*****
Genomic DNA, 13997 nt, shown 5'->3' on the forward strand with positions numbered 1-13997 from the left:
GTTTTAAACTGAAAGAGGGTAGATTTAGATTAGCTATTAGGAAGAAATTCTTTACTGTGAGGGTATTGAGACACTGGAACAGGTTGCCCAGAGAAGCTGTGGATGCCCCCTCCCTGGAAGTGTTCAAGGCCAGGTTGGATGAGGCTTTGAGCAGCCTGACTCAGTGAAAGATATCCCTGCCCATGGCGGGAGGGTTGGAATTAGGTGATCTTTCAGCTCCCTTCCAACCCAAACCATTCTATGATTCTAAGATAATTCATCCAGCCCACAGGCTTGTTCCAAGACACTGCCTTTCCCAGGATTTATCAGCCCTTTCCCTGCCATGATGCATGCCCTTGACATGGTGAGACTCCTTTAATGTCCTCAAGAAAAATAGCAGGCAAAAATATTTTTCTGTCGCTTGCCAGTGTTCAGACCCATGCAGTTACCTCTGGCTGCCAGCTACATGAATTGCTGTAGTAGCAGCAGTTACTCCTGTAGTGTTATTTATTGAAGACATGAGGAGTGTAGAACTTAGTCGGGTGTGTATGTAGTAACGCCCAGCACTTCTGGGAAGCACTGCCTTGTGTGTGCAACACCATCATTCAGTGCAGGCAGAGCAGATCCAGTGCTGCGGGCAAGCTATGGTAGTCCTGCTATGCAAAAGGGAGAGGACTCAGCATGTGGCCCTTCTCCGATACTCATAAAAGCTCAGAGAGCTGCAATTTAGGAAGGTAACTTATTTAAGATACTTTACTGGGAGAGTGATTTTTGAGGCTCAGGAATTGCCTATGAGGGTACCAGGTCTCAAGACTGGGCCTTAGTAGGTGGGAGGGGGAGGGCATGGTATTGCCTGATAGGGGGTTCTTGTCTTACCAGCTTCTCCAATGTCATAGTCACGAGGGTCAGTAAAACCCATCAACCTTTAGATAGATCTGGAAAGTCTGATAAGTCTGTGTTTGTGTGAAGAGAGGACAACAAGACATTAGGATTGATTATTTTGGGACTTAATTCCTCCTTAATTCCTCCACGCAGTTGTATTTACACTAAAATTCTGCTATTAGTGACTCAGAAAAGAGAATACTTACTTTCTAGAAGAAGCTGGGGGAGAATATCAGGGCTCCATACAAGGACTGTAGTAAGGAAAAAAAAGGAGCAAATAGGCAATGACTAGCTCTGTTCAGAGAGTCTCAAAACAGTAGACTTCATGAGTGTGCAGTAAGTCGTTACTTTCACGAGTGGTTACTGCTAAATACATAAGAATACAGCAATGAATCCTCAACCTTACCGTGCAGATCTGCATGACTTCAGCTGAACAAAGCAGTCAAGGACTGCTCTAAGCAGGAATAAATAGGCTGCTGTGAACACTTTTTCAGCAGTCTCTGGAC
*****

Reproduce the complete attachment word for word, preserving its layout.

Genomic DNA, 13997 nt, shown 5'->3' on the forward strand with positions numbered 1-13997 from the left:
GTTTTAAACTGAAAGAGGGTAGATTTAGATTAGCTATTAGGAAGAAATTCTTTACTGTGAGGGTATTGAGACACTGGAACAGGTTGCCCAGAGAAGCTGTGGATGCCCCCTCCCTGGAAGTGTTCAAGGCCAGGTTGGATGAGGCTTTGAGCAGCCTGACTCAGTGAAAGATATCCCTGCCCATGGCGGGAGGGTTGGAATTAGGTGATCTTTCAGCTCCCTTCCAACCCAAACCATTCTATGATTCTAAGATAATTCATCCAGCCCACAGGCTTGTTCCAAGACACTGCCTTTCCCAGGATTTATCAGCCCTTTCCCTGCCATGATGCATGCCCTTGACATGGTGAGACTCCTTTAATGTCCTCAAGAAAAATAGCAGGCAAAAATATTTTTCTGTCGCTTGCCAGTGTTCAGACCCATGCAGTTACCTCTGGCTGCCAGCTACATGAATTGCTGTAGTAGCAGCAGTTACTCCTGTAGTGTTATTTATTGAAGACATGAGGAGTGTAGAACTTAGTCGGGTGTGTATGTAGTAACGCCCAGCACTTCTGGGAAGCACTGCCTTGTGTGTGCAACACCATCATTCAGTGCAGGCAGAGCAGATCCAGTGCTGCGGGCAAGCTATGGTAGTCCTGCTATGCAAAAGGGAGAGGACTCAGCATGTGGCCCTTCTCCGATACTCATAAAAGCTCAGAGAGCTGCAATTTAGGAAGGTAACTTATTTAAGATACTTTACTGGGAGAGTGATTTTTGAGGCTCAGGAATTGCCTATGAGGGTACCAGGTCTCAAGACTGGGCCTTAGTAGGTGGGAGGGGGAGGGCATGGTATTGCCTGATAGGGGGTTCTTGTCTTACCAGCTTCTCCAATGTCATAGTCACGAGGGTCAGTAAAACCCATCAACCTTTAGATAGATCTGGAAAGTCTGATAAGTCTGTGTTTGTGTGAAGAGAGGACAACAAGACATTAGGATTGATTATTTTGGGACTTAATTCCTCCTTAATTCCTCCACGCAGTTGTATTTACACTAAAATTCTGCTATTAGTGACTCAGAAAAGAGAATACTTACTTTCTAGAAGAAGCTGGGGGAGAATATCAGGGCTCCATACAAGGACTGTAGTAAGGAAAAAAAAGGAGCAAATAGGCAATGACTAGCTCTGTTCAGAGAGTCTCAAAACAGTAGACTTCATGAGTGTGCAGTAAGTCGTTACTTTCACGAGTGGTTACTGCTAAATACATAAGAATACAGCAATGAATCCTCAACCTTACCGTGCAGATCTGCATGACTTCAGCTGAACAAAGCAGTCAAGGACTGCTCTAAGCAGGAATAAATAGGCTGCTGTGAACACTTTTTCAGCAGTCTCTGGAC